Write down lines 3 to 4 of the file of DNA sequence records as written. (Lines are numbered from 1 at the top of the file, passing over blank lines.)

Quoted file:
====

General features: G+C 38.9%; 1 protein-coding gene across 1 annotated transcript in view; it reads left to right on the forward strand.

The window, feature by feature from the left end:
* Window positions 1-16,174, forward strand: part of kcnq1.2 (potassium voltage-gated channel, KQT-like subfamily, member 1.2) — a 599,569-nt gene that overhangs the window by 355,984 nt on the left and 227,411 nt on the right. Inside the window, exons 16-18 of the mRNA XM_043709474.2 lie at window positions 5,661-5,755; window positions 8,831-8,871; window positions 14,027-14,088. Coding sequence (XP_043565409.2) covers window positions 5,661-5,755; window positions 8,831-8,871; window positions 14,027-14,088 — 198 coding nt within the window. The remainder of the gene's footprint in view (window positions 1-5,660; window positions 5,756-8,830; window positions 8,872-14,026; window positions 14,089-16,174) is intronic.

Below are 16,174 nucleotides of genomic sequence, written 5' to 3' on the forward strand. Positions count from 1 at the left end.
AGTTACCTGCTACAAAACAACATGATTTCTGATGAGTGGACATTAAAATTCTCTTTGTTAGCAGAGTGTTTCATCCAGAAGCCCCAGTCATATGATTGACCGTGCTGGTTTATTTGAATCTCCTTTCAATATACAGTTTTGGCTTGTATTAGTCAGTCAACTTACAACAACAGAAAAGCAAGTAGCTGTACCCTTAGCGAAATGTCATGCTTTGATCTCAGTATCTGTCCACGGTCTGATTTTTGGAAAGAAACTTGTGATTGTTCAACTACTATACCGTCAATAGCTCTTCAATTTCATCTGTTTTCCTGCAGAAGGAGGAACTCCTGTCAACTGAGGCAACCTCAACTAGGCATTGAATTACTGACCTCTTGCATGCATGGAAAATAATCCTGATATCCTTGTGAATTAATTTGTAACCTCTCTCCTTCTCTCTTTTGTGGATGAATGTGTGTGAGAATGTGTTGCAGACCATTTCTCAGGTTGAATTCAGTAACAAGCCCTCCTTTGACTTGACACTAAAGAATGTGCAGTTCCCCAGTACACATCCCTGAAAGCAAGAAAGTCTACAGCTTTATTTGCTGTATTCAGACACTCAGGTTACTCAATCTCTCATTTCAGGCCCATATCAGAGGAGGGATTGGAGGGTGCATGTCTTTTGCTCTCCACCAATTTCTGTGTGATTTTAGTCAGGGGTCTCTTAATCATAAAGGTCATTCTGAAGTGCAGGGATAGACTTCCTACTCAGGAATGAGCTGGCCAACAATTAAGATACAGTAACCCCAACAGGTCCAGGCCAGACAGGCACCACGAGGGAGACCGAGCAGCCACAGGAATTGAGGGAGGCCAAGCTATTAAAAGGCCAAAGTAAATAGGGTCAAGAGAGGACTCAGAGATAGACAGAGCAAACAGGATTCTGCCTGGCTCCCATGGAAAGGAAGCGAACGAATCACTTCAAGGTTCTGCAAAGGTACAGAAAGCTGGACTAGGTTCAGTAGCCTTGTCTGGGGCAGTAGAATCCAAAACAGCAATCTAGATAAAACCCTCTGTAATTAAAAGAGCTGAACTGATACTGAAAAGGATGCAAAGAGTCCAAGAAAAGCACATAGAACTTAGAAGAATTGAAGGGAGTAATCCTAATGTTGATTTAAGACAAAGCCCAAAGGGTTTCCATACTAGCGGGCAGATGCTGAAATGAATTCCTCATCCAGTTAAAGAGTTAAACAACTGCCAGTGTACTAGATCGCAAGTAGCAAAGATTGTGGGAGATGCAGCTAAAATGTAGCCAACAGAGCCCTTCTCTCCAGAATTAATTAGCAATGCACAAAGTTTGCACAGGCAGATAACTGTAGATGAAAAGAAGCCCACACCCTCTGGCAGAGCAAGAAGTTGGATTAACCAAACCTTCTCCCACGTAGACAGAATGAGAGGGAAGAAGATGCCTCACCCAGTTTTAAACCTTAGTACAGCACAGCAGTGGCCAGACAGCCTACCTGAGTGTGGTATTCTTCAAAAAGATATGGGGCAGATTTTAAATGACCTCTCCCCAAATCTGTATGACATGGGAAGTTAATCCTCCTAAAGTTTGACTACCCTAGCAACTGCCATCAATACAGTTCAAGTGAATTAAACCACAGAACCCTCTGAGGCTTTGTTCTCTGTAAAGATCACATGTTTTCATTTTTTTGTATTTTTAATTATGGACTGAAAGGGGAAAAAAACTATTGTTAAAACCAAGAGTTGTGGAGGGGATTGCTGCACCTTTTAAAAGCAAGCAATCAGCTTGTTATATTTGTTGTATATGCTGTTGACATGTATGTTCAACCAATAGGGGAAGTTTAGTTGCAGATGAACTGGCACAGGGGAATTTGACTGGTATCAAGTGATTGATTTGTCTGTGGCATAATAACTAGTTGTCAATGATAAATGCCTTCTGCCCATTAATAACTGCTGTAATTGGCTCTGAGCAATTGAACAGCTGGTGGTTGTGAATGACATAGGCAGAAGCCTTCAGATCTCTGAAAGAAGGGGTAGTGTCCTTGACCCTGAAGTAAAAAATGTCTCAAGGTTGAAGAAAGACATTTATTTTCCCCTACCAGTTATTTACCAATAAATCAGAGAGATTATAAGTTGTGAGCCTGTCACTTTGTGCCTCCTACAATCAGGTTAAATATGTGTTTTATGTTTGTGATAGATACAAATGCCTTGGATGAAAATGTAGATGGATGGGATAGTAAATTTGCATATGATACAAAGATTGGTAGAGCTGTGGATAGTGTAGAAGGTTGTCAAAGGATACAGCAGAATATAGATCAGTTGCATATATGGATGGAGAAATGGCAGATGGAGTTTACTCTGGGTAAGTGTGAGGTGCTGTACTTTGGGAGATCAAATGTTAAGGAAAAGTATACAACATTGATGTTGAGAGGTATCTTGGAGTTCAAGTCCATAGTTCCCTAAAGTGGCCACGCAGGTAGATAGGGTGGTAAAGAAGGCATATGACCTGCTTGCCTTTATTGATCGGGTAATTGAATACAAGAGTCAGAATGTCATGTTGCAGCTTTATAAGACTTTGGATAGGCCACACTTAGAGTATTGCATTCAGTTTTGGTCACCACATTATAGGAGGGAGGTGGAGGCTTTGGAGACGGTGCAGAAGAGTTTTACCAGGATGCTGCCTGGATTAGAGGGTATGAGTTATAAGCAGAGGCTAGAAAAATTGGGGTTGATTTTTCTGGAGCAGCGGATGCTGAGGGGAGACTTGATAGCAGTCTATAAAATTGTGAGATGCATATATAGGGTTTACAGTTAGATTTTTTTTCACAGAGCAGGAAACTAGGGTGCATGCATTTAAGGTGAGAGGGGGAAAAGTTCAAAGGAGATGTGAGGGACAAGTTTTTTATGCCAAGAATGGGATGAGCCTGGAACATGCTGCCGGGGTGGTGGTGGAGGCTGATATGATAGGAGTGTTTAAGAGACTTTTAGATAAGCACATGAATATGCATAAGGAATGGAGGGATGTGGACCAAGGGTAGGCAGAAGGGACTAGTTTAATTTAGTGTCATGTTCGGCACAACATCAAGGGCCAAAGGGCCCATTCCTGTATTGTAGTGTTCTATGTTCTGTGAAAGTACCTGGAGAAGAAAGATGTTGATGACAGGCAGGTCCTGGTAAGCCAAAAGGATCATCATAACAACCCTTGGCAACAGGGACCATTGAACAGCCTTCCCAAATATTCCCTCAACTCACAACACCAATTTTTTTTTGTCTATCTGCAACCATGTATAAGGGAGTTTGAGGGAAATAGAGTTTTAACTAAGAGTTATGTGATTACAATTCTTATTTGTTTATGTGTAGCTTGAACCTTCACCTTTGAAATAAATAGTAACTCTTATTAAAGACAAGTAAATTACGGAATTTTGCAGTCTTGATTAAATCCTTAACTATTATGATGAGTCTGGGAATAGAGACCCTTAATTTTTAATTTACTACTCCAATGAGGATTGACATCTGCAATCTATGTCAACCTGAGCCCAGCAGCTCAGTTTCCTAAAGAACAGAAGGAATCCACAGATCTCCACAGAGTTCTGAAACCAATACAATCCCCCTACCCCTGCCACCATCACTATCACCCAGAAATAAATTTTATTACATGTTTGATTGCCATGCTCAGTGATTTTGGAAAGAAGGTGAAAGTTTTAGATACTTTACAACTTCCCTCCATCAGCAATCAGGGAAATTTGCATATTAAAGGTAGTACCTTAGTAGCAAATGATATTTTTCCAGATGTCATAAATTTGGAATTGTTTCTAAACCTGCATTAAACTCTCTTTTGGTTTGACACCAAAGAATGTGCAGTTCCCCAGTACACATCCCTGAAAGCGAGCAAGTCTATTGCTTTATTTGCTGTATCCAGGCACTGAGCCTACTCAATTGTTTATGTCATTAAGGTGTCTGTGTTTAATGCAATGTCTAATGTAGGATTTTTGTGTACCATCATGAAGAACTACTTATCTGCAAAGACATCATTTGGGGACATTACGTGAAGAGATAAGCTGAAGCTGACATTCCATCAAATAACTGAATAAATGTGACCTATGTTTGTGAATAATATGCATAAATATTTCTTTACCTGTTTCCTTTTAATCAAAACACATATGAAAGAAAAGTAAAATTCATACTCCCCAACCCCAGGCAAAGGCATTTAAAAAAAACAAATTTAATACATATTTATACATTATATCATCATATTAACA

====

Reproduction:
* Window positions 1-16,174, forward strand: part of kcnq1.2 (potassium voltage-gated channel, KQT-like subfamily, member 1.2) — a 599,569-nt gene that overhangs the window by 355,984 nt on the left and 227,411 nt on the right. Inside the window, exons 16-18 of the mRNA XM_043709474.2 lie at window positions 5,661-5,755; window positions 8,831-8,871; window positions 14,027-14,088. Coding sequence (XP_043565409.2) covers window positions 5,661-5,755; window positions 8,831-8,871; window positions 14,027-14,088 — 198 coding nt within the window. The remainder of the gene's footprint in view (window positions 1-5,660; window positions 5,756-8,830; window positions 8,872-14,026; window positions 14,089-16,174) is intronic.

Below are 16,174 nucleotides of genomic sequence, written 5' to 3' on the forward strand. Positions count from 1 at the left end.